NIDA Science Spotlight- Cannabis Effects on Driving Performance

Video length: 3:10


Dr. Marilyn Huestis Speaking:

We've wanted to study the effects of cannabis on driving.

We approached the Office of Drug Control Policy or ONDCP, to help fund this important project considering especially what is going on in our country now changing rules on cannabis.

NHTSA, the National Highway Traffic Safety Administration had built this incredible technology to study the effects of drugs on driving.

And NHTSA and ONDCP, worked with NIDA to conduct the very first ever study of an illicit drug in the National Advanced Driving Simulator.

This is a very important collaboration to look at the effects of cannabis with and without alcohol on driving and we hope that this can educate the public these effects.

So one of our first findings is the effect of cannabis on standard deviation of lateral position or weaving within the lane,

and we've shown that cannabis increases that weaving in the lane and that alcohol also increases that movement within the lane and when you put them together,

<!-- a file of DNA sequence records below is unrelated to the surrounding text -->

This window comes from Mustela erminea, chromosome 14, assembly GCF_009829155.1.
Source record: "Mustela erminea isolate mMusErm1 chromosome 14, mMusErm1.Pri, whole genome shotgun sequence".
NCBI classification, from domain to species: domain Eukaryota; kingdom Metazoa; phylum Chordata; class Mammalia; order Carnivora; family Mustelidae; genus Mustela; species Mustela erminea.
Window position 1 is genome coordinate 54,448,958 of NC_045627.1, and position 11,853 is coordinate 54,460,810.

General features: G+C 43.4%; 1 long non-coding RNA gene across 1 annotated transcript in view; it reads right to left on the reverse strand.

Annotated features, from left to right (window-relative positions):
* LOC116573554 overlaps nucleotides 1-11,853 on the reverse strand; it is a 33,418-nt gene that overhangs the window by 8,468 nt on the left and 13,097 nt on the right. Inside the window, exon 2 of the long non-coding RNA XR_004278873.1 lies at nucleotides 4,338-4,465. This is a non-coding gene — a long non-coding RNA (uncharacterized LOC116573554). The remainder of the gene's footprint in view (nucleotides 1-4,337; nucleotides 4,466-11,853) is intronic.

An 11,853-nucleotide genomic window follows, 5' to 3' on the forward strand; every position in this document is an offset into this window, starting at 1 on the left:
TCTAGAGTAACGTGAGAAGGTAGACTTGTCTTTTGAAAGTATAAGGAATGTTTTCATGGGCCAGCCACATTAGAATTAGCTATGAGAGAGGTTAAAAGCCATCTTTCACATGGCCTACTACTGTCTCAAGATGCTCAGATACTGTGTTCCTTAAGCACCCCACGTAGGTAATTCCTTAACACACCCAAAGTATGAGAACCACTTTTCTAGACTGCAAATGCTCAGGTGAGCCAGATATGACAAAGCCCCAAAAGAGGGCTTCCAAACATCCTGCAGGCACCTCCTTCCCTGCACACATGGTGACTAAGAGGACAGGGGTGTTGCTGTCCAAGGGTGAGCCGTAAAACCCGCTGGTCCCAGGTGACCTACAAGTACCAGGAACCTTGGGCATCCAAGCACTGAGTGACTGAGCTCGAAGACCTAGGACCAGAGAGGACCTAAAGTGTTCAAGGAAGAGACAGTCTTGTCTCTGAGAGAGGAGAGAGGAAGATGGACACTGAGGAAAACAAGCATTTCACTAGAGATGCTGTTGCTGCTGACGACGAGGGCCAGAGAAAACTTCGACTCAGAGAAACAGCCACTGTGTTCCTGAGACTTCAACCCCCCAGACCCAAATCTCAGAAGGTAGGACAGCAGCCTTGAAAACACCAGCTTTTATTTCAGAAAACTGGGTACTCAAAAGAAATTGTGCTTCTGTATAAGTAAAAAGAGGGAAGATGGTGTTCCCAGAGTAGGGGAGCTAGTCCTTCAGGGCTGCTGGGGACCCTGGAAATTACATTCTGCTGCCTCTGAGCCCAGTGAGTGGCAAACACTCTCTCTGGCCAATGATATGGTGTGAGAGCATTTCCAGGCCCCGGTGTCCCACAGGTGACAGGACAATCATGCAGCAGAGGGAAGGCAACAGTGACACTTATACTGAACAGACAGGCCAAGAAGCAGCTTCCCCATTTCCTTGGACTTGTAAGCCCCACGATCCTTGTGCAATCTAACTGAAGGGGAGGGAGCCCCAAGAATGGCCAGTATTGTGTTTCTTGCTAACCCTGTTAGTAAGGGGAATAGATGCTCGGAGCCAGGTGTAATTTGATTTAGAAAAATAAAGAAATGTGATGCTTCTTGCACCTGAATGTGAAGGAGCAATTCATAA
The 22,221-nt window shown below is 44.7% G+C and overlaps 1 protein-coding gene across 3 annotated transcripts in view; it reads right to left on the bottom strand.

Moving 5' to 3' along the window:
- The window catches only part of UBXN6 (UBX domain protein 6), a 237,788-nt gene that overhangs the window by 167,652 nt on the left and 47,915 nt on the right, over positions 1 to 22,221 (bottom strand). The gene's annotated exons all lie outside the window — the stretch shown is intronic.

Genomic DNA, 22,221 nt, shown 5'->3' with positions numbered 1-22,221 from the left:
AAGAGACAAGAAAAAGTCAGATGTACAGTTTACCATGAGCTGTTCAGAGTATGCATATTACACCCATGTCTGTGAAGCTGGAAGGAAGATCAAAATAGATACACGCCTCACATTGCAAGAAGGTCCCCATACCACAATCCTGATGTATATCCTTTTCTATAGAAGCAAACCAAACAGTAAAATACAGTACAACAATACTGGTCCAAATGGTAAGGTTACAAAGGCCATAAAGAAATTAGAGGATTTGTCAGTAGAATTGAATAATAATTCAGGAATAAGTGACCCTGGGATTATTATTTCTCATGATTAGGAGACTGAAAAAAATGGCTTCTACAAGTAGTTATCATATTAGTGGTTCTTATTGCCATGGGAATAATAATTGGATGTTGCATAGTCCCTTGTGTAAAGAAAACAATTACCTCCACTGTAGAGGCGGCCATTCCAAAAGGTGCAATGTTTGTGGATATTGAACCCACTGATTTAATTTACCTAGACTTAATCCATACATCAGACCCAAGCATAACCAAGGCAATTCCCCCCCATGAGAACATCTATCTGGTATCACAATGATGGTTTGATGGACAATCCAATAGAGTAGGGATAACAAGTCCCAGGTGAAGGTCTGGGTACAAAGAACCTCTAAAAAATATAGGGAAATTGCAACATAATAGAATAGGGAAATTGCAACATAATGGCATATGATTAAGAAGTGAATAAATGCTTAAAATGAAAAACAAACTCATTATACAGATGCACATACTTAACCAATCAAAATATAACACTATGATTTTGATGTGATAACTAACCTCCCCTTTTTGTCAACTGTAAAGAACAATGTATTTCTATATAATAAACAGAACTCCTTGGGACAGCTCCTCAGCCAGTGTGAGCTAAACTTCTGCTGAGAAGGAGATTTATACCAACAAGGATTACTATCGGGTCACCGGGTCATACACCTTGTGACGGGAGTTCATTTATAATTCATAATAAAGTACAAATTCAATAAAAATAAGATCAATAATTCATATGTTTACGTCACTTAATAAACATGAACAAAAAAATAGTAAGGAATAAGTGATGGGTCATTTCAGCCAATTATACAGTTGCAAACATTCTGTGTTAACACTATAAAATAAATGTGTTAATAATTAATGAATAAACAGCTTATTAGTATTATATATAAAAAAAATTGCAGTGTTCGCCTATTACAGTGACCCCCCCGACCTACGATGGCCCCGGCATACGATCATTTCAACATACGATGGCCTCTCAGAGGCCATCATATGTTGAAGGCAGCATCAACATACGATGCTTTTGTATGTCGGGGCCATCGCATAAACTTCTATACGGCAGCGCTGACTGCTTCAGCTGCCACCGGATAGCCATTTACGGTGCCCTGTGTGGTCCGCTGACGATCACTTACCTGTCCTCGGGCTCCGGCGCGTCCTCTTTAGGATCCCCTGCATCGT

which is the most common co-occurence of drugs and drivers, you see that the additive affect of both of those drugs on driving performance and that's a public health and safety issue.

Also, because we had measurements of the cannabis before and after the drive,

all the time after they smoked we also have the alcohol measurements we were able to develop a model, that would tell us what the concentration of THC-delta-9-tetrahydrocannabinol, that's the main psychoactive ingredient in cannabis,

what concentration of THC, would equate with certain important levels of alcohol. Like .08 percent, which is the legal limit in the United States and we found that 13.1 micrograms per liter of THC produces the same affects on the SDLP, as .08 percent of alcohol.

Another very critical factor though, is these are the measurements of THC in the blood at the time of driving and unfortunately it takes a number of hours, usually somewhere 2 to 4 hours after a policeman stops someone for impaired driving,

or perhaps after the accident before we get the blood and THC decreases very rapidly so the amount during the drive of between 8.2 and 13.1 micrograms per liter by the time you collect the sample, can be much lower maybe around one or two micrograms per liter.